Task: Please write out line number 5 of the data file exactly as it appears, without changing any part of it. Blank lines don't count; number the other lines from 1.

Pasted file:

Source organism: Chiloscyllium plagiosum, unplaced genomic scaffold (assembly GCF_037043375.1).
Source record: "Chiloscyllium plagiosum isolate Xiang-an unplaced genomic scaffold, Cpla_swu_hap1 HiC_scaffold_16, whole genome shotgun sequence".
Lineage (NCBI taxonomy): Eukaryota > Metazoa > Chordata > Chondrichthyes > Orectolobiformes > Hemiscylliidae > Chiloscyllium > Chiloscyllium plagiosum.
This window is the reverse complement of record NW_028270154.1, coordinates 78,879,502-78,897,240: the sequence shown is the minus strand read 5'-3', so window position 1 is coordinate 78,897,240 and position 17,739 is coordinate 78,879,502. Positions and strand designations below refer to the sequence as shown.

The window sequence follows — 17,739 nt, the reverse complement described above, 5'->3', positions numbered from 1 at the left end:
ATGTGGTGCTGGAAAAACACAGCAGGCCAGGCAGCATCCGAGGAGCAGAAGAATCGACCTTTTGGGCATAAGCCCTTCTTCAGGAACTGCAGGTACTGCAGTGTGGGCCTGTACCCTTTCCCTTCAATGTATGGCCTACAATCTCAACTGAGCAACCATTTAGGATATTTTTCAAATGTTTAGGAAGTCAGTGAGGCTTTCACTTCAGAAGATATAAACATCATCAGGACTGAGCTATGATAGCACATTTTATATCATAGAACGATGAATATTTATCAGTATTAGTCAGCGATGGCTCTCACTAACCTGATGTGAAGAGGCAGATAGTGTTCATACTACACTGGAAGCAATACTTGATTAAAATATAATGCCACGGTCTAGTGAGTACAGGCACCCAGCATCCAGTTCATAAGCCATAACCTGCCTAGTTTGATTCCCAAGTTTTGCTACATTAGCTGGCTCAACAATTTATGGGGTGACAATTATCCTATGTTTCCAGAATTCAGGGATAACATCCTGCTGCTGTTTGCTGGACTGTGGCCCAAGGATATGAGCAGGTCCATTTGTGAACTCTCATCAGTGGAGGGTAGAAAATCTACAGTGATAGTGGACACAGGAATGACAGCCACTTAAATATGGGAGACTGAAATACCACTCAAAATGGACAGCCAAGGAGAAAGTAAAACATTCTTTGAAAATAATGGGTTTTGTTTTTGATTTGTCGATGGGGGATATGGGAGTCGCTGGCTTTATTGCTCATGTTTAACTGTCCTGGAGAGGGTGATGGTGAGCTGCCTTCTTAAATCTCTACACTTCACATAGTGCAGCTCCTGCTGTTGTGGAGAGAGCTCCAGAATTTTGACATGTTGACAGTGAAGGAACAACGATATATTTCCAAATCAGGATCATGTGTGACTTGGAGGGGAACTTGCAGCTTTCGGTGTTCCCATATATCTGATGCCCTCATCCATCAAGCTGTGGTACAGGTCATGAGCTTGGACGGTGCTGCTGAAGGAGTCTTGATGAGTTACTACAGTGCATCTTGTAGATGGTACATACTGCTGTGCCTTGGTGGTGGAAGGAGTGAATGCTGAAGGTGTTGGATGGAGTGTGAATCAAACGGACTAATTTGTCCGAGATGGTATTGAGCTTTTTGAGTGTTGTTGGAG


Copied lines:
The window sequence follows — 17,739 nt, the reverse complement described above, 5'->3', positions numbered from 1 at the left end: